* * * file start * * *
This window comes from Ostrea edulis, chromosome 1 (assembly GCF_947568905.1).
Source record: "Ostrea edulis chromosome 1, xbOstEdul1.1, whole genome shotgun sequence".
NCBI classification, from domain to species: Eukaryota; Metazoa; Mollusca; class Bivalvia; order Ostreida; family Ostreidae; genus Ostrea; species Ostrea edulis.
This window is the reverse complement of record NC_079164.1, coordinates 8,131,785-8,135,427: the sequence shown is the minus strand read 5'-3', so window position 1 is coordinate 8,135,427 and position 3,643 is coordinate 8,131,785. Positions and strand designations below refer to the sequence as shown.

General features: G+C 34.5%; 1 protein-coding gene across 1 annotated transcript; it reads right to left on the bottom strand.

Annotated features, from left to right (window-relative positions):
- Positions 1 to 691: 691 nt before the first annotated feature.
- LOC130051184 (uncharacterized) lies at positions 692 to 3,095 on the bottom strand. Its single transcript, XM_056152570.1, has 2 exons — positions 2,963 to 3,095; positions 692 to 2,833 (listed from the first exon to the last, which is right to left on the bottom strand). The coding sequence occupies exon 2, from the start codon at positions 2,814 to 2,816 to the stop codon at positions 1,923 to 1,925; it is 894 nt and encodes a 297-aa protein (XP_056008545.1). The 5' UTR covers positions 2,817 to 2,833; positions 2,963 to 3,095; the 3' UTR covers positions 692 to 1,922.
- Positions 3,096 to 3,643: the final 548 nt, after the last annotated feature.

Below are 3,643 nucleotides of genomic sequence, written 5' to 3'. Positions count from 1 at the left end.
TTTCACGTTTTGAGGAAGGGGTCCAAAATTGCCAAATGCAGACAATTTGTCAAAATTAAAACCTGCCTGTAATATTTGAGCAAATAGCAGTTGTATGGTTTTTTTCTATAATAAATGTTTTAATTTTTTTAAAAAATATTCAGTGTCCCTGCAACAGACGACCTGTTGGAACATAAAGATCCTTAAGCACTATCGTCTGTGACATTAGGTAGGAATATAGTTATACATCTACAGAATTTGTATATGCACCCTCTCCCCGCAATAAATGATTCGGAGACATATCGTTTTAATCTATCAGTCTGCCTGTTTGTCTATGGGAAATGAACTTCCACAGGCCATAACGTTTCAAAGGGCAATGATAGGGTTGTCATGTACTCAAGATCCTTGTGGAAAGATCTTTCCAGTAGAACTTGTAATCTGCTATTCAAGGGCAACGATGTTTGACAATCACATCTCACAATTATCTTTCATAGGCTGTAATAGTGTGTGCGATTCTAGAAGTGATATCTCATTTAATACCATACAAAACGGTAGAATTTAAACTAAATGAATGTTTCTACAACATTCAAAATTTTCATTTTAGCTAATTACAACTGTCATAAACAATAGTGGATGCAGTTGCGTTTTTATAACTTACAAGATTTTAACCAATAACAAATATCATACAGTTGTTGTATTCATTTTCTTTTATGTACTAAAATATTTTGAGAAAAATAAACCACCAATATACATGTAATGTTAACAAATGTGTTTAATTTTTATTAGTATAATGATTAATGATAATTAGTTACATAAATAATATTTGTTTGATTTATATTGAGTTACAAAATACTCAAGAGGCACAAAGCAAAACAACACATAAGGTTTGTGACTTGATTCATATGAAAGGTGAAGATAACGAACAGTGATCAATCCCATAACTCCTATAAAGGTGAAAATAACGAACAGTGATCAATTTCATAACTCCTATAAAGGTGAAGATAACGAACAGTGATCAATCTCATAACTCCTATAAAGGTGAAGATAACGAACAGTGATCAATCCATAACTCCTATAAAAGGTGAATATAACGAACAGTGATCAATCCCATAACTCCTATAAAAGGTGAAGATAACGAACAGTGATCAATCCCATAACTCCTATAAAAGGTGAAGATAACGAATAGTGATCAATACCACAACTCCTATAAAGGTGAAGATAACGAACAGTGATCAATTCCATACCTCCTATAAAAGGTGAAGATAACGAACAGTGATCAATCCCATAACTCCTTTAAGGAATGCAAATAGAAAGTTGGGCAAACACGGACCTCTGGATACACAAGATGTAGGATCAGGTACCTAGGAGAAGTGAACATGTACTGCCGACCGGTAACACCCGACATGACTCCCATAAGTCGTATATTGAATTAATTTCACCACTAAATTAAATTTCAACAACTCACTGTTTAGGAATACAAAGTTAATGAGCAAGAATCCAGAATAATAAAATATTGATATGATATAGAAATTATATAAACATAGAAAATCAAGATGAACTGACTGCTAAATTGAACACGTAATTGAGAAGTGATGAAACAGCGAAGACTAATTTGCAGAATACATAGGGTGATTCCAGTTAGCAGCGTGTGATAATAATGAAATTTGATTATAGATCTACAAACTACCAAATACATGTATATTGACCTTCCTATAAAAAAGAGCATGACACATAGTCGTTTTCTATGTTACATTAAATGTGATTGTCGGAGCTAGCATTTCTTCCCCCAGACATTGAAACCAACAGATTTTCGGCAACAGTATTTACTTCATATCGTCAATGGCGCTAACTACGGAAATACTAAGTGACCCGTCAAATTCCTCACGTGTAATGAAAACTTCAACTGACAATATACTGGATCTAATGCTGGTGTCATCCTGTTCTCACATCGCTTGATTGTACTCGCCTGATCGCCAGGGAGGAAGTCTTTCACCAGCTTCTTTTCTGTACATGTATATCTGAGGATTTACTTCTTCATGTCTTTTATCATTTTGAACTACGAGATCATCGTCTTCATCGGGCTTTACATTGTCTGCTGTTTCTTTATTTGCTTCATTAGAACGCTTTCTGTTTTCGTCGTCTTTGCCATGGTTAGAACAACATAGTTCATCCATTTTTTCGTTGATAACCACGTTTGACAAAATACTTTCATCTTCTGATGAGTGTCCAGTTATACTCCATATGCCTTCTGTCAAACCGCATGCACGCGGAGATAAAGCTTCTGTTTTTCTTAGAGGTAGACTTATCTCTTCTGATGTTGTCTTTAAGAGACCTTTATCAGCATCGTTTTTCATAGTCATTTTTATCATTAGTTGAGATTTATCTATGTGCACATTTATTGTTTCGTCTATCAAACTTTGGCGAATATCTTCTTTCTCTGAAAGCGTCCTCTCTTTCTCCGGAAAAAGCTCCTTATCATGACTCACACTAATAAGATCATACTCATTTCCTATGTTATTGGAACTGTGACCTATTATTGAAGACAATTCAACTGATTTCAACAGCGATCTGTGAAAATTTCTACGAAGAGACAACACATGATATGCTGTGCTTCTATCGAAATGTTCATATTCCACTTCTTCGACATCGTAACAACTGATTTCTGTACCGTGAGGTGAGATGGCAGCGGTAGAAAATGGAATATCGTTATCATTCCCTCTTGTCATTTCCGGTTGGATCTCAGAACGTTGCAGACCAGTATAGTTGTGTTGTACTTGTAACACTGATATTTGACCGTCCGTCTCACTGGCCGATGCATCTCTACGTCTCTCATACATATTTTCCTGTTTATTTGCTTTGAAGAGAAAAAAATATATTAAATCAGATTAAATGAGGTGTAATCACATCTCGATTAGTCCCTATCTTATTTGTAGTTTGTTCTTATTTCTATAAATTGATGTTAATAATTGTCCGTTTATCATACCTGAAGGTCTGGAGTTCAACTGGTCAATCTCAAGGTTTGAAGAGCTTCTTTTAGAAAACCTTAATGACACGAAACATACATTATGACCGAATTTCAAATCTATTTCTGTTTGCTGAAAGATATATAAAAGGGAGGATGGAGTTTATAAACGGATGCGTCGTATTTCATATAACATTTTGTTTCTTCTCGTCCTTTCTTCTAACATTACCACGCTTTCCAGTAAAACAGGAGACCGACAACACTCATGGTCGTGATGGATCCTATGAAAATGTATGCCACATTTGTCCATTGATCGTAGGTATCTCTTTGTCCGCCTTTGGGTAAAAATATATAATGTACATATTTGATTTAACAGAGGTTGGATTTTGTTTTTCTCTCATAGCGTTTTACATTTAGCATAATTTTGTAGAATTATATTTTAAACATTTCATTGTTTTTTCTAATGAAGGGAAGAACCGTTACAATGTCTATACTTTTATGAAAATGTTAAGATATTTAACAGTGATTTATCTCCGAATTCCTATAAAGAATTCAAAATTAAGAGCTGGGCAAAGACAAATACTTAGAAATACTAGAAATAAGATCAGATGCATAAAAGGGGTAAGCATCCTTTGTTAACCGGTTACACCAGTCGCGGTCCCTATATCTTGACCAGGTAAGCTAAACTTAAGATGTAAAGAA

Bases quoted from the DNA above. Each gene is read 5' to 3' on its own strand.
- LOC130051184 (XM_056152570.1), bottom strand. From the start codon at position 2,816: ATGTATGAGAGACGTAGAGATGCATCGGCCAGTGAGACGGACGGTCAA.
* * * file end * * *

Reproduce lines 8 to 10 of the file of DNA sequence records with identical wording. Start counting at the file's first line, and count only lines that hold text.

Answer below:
- LOC130051184 (uncharacterized) lies at positions 692 to 3,095 on the bottom strand. Its single transcript, XM_056152570.1, has 2 exons — positions 2,963 to 3,095; positions 692 to 2,833 (listed from the first exon to the last, which is right to left on the bottom strand). The coding sequence occupies exon 2, from the start codon at positions 2,814 to 2,816 to the stop codon at positions 1,923 to 1,925; it is 894 nt and encodes a 297-aa protein (XP_056008545.1). The 5' UTR covers positions 2,817 to 2,833; positions 2,963 to 3,095; the 3' UTR covers positions 692 to 1,922.
- Positions 3,096 to 3,643: the final 548 nt, after the last annotated feature.

Below are 3,643 nucleotides of genomic sequence, written 5' to 3'. Positions count from 1 at the left end.